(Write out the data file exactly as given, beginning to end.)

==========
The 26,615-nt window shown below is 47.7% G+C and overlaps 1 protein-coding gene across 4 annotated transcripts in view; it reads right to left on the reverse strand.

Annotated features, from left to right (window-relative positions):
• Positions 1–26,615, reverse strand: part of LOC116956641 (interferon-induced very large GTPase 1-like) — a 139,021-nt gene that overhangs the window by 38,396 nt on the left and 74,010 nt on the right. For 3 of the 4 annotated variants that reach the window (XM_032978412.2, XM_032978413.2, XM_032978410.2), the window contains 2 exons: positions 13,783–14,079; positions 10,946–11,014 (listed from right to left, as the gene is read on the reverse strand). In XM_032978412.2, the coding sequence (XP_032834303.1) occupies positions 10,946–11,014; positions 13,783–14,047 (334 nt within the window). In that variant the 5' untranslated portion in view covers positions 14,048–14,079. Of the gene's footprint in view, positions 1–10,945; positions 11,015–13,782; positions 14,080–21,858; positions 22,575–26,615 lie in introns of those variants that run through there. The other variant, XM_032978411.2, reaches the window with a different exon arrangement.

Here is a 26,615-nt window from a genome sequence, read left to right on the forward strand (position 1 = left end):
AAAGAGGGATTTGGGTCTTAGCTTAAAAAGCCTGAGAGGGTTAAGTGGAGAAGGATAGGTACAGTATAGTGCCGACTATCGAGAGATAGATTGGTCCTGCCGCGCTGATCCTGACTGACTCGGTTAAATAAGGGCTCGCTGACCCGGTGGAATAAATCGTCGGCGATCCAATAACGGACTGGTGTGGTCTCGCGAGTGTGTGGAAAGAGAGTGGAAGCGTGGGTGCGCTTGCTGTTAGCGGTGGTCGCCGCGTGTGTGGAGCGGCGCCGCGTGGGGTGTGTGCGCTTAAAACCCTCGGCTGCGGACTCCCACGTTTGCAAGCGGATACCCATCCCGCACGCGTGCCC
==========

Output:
The 26,615-nt window shown below is 47.7% G+C and overlaps 1 protein-coding gene across 4 annotated transcripts in view; it reads right to left on the reverse strand.

Annotated features, from left to right (window-relative positions):
• Positions 1–26,615, reverse strand: part of LOC116956641 (interferon-induced very large GTPase 1-like) — a 139,021-nt gene that overhangs the window by 38,396 nt on the left and 74,010 nt on the right. For 3 of the 4 annotated variants that reach the window (XM_032978412.2, XM_032978413.2, XM_032978410.2), the window contains 2 exons: positions 13,783–14,079; positions 10,946–11,014 (listed from right to left, as the gene is read on the reverse strand). In XM_032978412.2, the coding sequence (XP_032834303.1) occupies positions 10,946–11,014; positions 13,783–14,047 (334 nt within the window). In that variant the 5' untranslated portion in view covers positions 14,048–14,079. Of the gene's footprint in view, positions 1–10,945; positions 11,015–13,782; positions 14,080–21,858; positions 22,575–26,615 lie in introns of those variants that run through there. The other variant, XM_032978411.2, reaches the window with a different exon arrangement.

Here is a 26,615-nt window from a genome sequence, read left to right on the forward strand (position 1 = left end):
AAAGAGGGATTTGGGTCTTAGCTTAAAAAGCCTGAGAGGGTTAAGTGGAGAAGGATAGGTACAGTATAGTGCCGACTATCGAGAGATAGATTGGTCCTGCCGCGCTGATCCTGACTGACTCGGTTAAATAAGGGCTCGCTGACCCGGTGGAATAAATCGTCGGCGATCCAATAACGGACTGGTGTGGTCTCGCGAGTGTGTGGAAAGAGAGTGGAAGCGTGGGTGCGCTTGCTGTTAGCGGTGGTCGCCGCGTGTGTGGAGCGGCGCCGCGTGGGGTGTGTGCGCTTAAAACCCTCGGCTGCGGACTCCCACGTTTGCAAGCGGATACCCATCCCGCACGCGTGCCC